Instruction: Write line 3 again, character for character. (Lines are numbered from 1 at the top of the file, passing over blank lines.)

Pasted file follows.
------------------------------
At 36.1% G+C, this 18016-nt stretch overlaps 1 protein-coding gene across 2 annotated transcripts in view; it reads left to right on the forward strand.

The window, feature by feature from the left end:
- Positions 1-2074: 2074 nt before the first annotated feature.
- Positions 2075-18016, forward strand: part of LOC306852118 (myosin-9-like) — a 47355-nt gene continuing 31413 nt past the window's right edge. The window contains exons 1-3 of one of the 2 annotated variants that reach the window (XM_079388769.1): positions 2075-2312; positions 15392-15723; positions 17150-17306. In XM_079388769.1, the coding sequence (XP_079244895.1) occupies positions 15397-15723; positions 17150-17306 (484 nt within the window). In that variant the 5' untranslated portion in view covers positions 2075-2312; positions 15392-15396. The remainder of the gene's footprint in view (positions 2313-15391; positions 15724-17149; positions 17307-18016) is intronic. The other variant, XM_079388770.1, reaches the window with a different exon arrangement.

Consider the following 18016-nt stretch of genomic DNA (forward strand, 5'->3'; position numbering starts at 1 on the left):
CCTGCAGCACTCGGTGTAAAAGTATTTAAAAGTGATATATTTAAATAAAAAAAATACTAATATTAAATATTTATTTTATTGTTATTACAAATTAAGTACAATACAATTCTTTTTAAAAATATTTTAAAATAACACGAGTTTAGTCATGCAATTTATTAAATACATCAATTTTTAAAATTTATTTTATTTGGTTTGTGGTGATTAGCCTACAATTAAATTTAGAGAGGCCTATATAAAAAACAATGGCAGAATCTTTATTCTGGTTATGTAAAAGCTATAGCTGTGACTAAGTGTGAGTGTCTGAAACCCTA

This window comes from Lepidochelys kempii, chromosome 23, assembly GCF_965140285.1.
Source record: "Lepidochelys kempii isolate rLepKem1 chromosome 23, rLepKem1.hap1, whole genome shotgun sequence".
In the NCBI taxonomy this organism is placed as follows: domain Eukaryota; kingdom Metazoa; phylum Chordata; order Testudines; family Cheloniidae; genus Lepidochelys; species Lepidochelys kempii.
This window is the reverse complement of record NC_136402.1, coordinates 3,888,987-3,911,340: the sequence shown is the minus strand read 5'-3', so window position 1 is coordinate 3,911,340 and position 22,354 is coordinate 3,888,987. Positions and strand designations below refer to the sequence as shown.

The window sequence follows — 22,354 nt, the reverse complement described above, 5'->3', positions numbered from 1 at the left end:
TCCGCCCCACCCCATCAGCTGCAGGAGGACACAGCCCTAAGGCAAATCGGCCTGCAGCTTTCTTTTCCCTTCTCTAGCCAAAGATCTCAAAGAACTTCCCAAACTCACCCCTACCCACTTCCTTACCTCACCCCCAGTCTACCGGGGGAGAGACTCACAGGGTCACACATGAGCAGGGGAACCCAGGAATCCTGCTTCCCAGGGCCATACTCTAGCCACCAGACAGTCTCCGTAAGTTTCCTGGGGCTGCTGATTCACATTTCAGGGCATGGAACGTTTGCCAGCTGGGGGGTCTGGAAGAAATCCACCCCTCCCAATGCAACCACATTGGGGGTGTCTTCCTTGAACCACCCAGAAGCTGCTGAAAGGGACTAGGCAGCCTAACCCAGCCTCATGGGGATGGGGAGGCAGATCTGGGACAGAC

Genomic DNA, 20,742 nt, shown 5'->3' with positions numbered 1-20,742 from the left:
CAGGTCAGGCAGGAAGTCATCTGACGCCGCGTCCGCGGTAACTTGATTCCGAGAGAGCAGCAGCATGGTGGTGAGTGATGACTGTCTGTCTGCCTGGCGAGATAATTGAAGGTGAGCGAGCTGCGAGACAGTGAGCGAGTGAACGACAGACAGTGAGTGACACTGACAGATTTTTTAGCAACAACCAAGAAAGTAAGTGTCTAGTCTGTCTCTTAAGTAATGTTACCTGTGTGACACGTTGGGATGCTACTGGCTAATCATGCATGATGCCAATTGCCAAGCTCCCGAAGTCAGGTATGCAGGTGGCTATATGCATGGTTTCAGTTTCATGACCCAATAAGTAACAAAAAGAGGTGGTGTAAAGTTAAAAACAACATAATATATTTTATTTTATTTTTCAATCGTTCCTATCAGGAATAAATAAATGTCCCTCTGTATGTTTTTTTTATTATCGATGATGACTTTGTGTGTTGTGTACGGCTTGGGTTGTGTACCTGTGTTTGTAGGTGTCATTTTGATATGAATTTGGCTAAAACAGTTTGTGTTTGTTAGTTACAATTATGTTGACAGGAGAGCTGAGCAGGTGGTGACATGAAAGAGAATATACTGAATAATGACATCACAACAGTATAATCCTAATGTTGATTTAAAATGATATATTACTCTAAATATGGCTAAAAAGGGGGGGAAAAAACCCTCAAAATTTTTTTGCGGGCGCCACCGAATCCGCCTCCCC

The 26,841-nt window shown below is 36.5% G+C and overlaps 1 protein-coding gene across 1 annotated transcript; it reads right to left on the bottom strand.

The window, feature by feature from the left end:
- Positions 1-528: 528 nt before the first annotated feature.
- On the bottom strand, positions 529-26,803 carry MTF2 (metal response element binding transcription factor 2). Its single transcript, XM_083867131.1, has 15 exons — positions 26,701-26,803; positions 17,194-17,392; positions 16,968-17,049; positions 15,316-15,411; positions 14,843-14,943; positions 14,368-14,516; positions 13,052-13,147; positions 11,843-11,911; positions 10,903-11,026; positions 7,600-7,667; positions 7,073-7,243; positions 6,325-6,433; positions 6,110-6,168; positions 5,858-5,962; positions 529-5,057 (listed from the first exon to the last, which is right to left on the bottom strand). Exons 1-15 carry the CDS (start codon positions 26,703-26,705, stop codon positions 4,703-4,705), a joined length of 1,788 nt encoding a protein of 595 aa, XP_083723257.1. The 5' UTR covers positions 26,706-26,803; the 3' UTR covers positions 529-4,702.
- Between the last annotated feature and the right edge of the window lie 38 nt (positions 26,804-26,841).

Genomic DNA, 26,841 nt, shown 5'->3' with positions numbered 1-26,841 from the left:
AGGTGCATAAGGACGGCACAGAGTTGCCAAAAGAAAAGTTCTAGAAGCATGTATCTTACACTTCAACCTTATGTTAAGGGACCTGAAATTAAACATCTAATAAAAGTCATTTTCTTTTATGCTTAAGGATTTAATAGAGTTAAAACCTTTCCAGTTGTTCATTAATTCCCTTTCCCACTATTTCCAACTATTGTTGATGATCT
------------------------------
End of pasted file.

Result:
- Positions 1-2074: 2074 nt before the first annotated feature.